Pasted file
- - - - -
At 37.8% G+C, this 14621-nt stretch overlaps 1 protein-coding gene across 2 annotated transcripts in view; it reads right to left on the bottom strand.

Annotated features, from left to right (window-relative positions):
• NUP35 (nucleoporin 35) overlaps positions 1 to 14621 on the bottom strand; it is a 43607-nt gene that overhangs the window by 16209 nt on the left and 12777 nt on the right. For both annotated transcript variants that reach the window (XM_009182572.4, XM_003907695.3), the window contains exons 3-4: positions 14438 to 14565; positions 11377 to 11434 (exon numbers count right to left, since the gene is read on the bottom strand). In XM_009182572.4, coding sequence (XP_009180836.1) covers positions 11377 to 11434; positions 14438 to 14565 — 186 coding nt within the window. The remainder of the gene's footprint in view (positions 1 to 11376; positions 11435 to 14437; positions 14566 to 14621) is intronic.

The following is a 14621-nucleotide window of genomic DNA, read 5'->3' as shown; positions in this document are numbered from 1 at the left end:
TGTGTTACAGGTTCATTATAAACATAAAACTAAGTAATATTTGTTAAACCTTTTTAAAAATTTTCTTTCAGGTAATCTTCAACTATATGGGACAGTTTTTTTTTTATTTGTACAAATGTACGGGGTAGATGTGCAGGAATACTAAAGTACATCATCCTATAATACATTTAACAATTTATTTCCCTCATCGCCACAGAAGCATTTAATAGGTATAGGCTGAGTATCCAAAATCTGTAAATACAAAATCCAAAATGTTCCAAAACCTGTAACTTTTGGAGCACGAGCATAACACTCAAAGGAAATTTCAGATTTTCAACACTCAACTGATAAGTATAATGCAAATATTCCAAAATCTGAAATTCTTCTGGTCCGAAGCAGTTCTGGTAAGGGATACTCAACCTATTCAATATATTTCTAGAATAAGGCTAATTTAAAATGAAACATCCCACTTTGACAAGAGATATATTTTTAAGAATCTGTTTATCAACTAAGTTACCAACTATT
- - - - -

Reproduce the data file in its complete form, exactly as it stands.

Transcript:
At 37.8% G+C, this 14621-nt stretch overlaps 1 protein-coding gene across 2 annotated transcripts in view; it reads right to left on the bottom strand.

Annotated features, from left to right (window-relative positions):
• NUP35 (nucleoporin 35) overlaps positions 1 to 14621 on the bottom strand; it is a 43607-nt gene that overhangs the window by 16209 nt on the left and 12777 nt on the right. For both annotated transcript variants that reach the window (XM_009182572.4, XM_003907695.3), the window contains exons 3-4: positions 14438 to 14565; positions 11377 to 11434 (exon numbers count right to left, since the gene is read on the bottom strand). In XM_009182572.4, coding sequence (XP_009180836.1) covers positions 11377 to 11434; positions 14438 to 14565 — 186 coding nt within the window. The remainder of the gene's footprint in view (positions 1 to 11376; positions 11435 to 14437; positions 14566 to 14621) is intronic.

The following is a 14621-nucleotide window of genomic DNA, read 5'->3' as shown; positions in this document are numbered from 1 at the left end:
TGTGTTACAGGTTCATTATAAACATAAAACTAAGTAATATTTGTTAAACCTTTTTAAAAATTTTCTTTCAGGTAATCTTCAACTATATGGGACAGTTTTTTTTTTATTTGTACAAATGTACGGGGTAGATGTGCAGGAATACTAAAGTACATCATCCTATAATACATTTAACAATTTATTTCCCTCATCGCCACAGAAGCATTTAATAGGTATAGGCTGAGTATCCAAAATCTGTAAATACAAAATCCAAAATGTTCCAAAACCTGTAACTTTTGGAGCACGAGCATAACACTCAAAGGAAATTTCAGATTTTCAACACTCAACTGATAAGTATAATGCAAATATTCCAAAATCTGAAATTCTTCTGGTCCGAAGCAGTTCTGGTAAGGGATACTCAACCTATTCAATATATTTCTAGAATAAGGCTAATTTAAAATGAAACATCCCACTTTGACAAGAGATATATTTTTAAGAATCTGTTTATCAACTAAGTTACCAACTATT